This may mean too many unused features that clutter the user experience, making the system hard to comprehend. In other occasions, it may mean one or more key features are missing or are poorly implemented.
A correct, prioritized feature set is the first step to designing a winning customer experience.
A simplified workflow is close behind when designing a customer experience that is rewarding and generates positive word-of-mouth referrals.
Ever use the fish scaler on a Swiss Army knife? Neither have we and we will show you how to keep unnecessary features off the table.
Published HERE on 2018-11-30
4. Choose Design Patterns and Sketch Out A Story
Don't start from scratch, trust proven, reusable design patterns. More than visual templates, design patterns are tested human interaction models. They slash the time required to assemble early versions of your digital story.
Using your chosen patterns, build-out a story using one of your happy-path workflows.
We have achieved remarkable results, getting an early preview and giving candid feedback, using simple sketch-style outlines. Sometimes feedback may be collected from customers and real end-users, or it is limited to internal stakeholders.
There is a place for each and we will share some anecdotes that highlight effective user testing.
Published HERE on 2018-12-08
5. Establish a Visual Language
Sketches that leverage successful patterns are then illustrated as hi-fidelity storyboards. A visual language establishes visual cues used across the entire application or system.
We have learned to do this early on in the creative process; clients are busy, and you are competing for their attention.
We will talk about how to make life easy for your clients, when trying to visualize your design of their product vision.
6. Prototype Main/Secondary Scenarios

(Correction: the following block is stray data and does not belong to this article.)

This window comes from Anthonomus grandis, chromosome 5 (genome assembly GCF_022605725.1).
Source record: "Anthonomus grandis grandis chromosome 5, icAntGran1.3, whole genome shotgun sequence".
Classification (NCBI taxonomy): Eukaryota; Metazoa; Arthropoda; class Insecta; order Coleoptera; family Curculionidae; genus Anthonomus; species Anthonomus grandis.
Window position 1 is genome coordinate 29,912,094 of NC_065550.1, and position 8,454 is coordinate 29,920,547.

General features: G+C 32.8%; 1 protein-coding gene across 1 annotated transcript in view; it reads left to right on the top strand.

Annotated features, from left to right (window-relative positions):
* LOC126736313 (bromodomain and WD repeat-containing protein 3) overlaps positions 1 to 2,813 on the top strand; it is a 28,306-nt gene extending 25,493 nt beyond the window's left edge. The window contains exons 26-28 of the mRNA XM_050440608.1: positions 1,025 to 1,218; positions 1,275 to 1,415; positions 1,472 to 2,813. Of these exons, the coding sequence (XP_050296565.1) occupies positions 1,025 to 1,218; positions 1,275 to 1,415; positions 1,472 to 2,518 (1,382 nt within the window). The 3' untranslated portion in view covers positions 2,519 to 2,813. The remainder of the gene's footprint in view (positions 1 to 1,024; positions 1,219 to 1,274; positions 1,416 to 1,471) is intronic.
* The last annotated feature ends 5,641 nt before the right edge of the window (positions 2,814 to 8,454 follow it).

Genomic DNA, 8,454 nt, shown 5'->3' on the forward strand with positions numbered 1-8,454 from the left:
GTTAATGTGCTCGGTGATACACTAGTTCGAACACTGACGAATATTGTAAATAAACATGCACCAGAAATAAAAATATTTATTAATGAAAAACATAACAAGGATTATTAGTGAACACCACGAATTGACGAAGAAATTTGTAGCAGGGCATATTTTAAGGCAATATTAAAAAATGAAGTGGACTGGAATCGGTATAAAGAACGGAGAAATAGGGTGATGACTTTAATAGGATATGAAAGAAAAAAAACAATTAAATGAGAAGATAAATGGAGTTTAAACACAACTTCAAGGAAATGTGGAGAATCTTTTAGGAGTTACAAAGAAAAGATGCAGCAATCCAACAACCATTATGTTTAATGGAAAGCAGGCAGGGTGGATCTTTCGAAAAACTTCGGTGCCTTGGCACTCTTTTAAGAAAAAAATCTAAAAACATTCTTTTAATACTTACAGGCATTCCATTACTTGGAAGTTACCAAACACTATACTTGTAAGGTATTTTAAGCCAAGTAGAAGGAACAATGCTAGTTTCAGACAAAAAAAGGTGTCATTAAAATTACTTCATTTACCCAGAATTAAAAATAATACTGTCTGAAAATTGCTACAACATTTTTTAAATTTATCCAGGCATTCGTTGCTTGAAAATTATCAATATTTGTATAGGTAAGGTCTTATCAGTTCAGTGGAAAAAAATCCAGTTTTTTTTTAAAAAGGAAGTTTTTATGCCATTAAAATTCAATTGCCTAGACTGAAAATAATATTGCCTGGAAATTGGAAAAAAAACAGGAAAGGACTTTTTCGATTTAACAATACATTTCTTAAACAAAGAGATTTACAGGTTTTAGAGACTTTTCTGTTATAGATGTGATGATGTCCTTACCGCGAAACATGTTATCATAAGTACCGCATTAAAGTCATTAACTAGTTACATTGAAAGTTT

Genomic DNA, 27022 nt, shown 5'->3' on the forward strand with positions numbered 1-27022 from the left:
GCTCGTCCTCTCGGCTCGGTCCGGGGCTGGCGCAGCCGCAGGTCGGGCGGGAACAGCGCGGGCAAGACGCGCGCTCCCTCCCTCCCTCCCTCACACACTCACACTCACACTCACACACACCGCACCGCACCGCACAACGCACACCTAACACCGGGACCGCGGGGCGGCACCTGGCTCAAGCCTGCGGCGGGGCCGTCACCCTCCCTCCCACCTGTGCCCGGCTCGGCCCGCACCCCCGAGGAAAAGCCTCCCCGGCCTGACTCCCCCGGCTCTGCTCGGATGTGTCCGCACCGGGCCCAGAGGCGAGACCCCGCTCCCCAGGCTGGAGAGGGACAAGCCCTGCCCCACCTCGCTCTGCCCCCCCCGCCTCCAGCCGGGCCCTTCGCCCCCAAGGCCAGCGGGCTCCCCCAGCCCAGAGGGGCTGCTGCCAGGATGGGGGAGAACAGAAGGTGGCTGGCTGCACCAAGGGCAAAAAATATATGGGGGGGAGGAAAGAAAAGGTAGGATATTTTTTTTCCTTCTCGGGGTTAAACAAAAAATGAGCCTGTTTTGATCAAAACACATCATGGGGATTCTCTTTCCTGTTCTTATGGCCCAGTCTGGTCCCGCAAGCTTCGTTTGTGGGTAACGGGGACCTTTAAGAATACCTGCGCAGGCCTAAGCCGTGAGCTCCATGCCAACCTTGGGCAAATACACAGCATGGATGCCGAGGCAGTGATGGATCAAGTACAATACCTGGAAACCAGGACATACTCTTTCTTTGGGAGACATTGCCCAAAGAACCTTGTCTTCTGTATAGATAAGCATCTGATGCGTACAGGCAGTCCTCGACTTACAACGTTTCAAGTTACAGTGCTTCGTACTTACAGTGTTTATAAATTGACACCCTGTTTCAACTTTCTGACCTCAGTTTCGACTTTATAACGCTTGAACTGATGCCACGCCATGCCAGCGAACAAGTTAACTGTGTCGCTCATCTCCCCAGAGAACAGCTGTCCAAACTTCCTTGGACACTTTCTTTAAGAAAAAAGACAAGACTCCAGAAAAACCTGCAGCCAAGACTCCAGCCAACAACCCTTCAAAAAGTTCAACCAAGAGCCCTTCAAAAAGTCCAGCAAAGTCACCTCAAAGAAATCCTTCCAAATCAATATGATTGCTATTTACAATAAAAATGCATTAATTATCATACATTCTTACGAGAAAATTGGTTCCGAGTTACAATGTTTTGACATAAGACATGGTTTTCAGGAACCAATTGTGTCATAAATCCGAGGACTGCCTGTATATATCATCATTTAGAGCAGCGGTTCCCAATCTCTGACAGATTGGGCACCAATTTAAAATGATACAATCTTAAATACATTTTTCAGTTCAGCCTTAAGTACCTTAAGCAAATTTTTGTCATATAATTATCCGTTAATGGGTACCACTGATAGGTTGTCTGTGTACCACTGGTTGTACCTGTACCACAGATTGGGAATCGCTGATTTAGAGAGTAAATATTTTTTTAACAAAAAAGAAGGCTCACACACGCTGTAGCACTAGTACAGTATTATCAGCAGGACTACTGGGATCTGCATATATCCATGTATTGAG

Wireframes, a visual language and a best-fit workflow/feature set come together into a hi-fidelity prototype.
Built as a Demo Front-end – we often use Axure to mock-up designs into an interactive prototype; coupled with high-fidelity design collaterals hosted with Zeplin.io.
Sometimes the client wants their own developers to quickly translate the design into their own working code, using the CSS styling provided by Zeplin.io, or we do that part for them, using our own front-end development team.
We will dive into the details on how this works well and what pitfalls to avoid.
7. Deliver and Test the Design
Going from concept to delivery, on-time, and on-budget, requires a lot of compromise. Having been on the other side of the aisle, we know what it takes to build and ship a complex, commercial product.
Being a seasoned advocate for the customer experience is crucial here.
Our best user experience stories come from this phase – stay tuned.
Ken Krutsch is Founder & Managing Principal of KRUTSCH, a digital product design firm, specializing in commercial product vision and realization, including customer research, roadmap development and full-stack user experience design.
Follow KRUTSCH on LinkedIn to read the follow-up posts in the series.